Thomas Damgaard Sandahl

Muscle metabolism and whole blood amino acid profile in patients with liver disease

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OBJECTIVE: Branched-chain amino acids (BCAA) are used in liver cirrhosis to promote protein synthesis, support ammonia detoxification, and treat hepatic encephalopathy. Cirrhosis leads to subnormal BCAA plasma concentrations and studies indicate that levels are decreased due to their role in muscle ammonia removal. Muscle contribution has not been fully elucidated. We studied muscle amino acid metabolism in six healthy subjects, 13 cirrhosis patients and six patients with an episode of alcoholic hepatitis.

METHODS: Subjects had catheters inserted into the femoral artery and vein to obtain arterial (A) and venous (V) concentrations of amino acids (μmol/L blood).

RESULTS: BCAA concentrations were lower in patients with cirrhosis compared to healthy subjects (p < 0.05) with no difference between patients with alcoholic hepatitis and the other groups. Muscle BCAA uptake was variable and on average higher in patients with alcoholic hepatitis and patients with stable cirrhosis compared to healthy subjects (mean A-V difference 0.5 and 32 vs. - 12 μmol/L blood) (p = 0.22). The release of aromatic amino acids (AAA) was comparable in the three groups (P > 0.30). The BCAA/AAA (Fischer's ratio) was lower in patients with cirrhosis and patients with alcoholic hepatitis compared to healthy subjects (mean 1.65, 1.17 and 2.73, both p < 0.05) and it was negatively correlated to the Child-Pugh score (p < 0.05).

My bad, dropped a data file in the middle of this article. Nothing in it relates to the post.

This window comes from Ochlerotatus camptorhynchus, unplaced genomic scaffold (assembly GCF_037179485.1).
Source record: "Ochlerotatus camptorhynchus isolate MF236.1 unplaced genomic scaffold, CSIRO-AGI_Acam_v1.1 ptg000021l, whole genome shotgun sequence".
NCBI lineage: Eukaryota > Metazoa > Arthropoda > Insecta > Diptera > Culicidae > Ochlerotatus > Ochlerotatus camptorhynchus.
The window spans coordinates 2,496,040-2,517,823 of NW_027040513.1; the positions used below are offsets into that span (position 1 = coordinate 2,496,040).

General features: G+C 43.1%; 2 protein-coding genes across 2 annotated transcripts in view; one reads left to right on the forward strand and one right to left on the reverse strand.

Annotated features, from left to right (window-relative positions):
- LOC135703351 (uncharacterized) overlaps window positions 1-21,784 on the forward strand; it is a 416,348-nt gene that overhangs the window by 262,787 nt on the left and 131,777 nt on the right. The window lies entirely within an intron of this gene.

CONCLUSIONS: Patients with liver disease have lower BCAA and higher AAA blood concentrations compared to healthy subjects. The trend towards an increased muscle uptake of BCAA may have contributed but this was not significant.

Original languageEnglish
JournalScandinavian Journal of Clinical & Laboratory Investigation
Volume75
Issue8
Pages (from-to)674-680
Number of pages7
ISSN0036-5513
Publication statusPublished - Nov 2015

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